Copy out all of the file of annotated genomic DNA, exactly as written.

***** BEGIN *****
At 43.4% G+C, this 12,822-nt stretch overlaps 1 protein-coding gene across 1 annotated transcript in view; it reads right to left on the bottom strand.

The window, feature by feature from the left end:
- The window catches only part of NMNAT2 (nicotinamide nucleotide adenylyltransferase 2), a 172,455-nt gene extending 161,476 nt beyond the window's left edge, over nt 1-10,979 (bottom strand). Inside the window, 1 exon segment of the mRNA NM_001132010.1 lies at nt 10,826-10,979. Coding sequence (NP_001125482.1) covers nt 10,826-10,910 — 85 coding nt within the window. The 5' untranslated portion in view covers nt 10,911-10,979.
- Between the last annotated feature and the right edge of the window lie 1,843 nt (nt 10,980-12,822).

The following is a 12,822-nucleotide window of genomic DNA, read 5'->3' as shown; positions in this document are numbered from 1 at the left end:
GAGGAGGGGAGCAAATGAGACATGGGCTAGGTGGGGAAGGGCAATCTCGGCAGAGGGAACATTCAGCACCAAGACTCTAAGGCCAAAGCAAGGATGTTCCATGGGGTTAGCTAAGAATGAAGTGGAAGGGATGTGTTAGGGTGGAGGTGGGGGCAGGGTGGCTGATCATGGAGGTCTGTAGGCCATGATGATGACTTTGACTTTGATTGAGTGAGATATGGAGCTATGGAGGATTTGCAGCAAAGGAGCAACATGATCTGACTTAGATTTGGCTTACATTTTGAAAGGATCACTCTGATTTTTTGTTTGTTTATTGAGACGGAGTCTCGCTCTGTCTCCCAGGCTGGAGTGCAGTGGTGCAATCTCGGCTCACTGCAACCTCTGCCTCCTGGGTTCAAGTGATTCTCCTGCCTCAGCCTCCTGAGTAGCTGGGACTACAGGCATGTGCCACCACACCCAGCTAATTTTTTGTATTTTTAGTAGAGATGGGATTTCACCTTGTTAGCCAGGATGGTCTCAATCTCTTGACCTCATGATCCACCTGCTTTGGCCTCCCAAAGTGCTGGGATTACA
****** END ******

At 43.4% G+C, this 12,822-nt stretch overlaps 1 protein-coding gene across 1 annotated transcript in view; it reads right to left on the bottom strand.

The window, feature by feature from the left end:
- The window catches only part of NMNAT2 (nicotinamide nucleotide adenylyltransferase 2), a 172,455-nt gene extending 161,476 nt beyond the window's left edge, over nt 1-10,979 (bottom strand). Inside the window, 1 exon segment of the mRNA NM_001132010.1 lies at nt 10,826-10,979. Coding sequence (NP_001125482.1) covers nt 10,826-10,910 — 85 coding nt within the window. The 5' untranslated portion in view covers nt 10,911-10,979.
- Between the last annotated feature and the right edge of the window lie 1,843 nt (nt 10,980-12,822).

The following is a 12,822-nucleotide window of genomic DNA, read 5'->3' as shown; positions in this document are numbered from 1 at the left end:
GAGGAGGGGAGCAAATGAGACATGGGCTAGGTGGGGAAGGGCAATCTCGGCAGAGGGAACATTCAGCACCAAGACTCTAAGGCCAAAGCAAGGATGTTCCATGGGGTTAGCTAAGAATGAAGTGGAAGGGATGTGTTAGGGTGGAGGTGGGGGCAGGGTGGCTGATCATGGAGGTCTGTAGGCCATGATGATGACTTTGACTTTGATTGAGTGAGATATGGAGCTATGGAGGATTTGCAGCAAAGGAGCAACATGATCTGACTTAGATTTGGCTTACATTTTGAAAGGATCACTCTGATTTTTTGTTTGTTTATTGAGACGGAGTCTCGCTCTGTCTCCCAGGCTGGAGTGCAGTGGTGCAATCTCGGCTCACTGCAACCTCTGCCTCCTGGGTTCAAGTGATTCTCCTGCCTCAGCCTCCTGAGTAGCTGGGACTACAGGCATGTGCCACCACACCCAGCTAATTTTTTGTATTTTTAGTAGAGATGGGATTTCACCTTGTTAGCCAGGATGGTCTCAATCTCTTGACCTCATGATCCACCTGCTTTGGCCTCCCAAAGTGCTGGGATTACA